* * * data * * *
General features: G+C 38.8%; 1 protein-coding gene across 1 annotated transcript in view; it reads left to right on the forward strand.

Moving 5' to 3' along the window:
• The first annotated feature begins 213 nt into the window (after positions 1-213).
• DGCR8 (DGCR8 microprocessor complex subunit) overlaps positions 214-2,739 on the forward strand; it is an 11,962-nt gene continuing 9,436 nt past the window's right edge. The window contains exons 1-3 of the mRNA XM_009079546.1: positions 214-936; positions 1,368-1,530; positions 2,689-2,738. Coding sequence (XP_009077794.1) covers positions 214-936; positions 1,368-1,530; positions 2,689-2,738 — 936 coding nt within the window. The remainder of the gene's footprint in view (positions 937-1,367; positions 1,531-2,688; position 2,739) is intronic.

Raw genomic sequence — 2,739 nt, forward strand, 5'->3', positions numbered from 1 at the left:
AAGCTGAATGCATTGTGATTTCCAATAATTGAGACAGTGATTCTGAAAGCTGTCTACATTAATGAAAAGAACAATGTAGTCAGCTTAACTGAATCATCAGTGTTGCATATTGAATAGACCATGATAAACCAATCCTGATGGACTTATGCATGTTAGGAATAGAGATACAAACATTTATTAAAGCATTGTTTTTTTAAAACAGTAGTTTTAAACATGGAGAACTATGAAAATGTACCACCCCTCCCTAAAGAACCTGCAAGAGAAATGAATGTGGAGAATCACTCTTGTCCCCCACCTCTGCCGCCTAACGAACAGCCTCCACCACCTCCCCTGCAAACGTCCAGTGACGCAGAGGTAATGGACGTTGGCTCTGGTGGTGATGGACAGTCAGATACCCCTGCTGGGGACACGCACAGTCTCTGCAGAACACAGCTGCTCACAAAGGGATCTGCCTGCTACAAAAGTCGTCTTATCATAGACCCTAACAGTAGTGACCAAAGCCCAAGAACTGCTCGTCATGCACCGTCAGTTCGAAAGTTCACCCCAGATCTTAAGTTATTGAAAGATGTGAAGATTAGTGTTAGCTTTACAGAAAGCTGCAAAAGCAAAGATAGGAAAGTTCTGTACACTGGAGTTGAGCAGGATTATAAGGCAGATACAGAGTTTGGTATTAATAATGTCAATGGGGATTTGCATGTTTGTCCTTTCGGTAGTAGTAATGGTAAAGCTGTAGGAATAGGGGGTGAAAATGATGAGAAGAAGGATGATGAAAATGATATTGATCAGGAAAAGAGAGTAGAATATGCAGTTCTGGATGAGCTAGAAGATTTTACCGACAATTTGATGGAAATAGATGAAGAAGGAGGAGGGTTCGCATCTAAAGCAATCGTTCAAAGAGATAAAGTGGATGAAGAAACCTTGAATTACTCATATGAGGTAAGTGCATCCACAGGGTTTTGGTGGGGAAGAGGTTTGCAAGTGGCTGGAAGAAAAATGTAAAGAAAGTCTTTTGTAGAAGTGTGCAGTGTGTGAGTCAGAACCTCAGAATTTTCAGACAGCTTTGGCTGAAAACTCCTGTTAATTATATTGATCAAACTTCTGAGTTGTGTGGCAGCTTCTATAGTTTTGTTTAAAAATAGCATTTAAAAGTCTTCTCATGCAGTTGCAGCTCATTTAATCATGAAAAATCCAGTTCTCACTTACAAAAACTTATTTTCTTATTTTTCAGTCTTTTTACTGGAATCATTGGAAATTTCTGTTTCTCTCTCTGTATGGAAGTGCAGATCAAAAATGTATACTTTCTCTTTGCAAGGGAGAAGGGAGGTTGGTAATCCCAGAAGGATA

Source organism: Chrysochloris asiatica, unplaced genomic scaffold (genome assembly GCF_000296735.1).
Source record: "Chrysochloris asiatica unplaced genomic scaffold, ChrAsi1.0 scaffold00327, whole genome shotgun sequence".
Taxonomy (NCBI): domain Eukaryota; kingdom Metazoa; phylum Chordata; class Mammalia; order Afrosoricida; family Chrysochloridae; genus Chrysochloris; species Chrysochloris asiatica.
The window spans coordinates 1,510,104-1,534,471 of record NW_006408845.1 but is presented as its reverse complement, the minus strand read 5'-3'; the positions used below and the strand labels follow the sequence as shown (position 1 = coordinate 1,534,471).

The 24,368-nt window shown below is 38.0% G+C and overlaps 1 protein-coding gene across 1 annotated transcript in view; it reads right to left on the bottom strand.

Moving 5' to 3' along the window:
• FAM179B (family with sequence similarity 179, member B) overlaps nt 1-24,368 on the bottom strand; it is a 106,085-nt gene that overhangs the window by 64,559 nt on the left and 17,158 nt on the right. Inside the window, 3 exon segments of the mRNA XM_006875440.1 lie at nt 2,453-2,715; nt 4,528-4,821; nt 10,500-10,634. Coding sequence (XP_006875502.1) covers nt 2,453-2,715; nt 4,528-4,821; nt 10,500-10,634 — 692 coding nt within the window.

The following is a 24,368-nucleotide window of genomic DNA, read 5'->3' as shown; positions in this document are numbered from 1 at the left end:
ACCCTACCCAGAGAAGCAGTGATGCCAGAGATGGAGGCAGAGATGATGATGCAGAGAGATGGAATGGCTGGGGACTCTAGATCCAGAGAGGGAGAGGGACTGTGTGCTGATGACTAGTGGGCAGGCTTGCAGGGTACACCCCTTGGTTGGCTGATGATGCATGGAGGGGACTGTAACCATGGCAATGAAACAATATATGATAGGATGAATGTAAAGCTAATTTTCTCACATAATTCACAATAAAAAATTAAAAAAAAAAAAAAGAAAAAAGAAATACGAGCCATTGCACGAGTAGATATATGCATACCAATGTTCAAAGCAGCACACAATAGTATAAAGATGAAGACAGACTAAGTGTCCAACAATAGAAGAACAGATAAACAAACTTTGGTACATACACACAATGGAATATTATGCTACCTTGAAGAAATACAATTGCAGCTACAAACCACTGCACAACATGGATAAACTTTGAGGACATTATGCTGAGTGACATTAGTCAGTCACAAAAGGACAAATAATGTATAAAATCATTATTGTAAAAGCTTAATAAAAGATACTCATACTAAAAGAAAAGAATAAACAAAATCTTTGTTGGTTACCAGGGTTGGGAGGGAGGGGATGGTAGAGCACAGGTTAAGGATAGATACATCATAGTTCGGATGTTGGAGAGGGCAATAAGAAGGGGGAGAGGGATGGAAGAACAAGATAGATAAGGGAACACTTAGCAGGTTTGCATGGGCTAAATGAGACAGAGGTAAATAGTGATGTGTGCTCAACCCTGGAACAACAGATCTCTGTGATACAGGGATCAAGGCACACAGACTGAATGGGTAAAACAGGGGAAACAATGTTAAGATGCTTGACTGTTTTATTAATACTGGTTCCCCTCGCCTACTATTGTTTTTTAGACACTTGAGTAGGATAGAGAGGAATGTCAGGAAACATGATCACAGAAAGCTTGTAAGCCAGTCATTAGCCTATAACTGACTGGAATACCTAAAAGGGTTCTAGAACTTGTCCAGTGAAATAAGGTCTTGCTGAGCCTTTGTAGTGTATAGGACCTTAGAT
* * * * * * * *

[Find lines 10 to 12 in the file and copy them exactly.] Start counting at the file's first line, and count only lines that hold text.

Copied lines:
The window spans coordinates 1,510,104-1,534,471 of record NW_006408845.1 but is presented as its reverse complement, the minus strand read 5'-3'; the positions used below and the strand labels follow the sequence as shown (position 1 = coordinate 1,534,471).

The 24,368-nt window shown below is 38.0% G+C and overlaps 1 protein-coding gene across 1 annotated transcript in view; it reads right to left on the bottom strand.

Moving 5' to 3' along the window: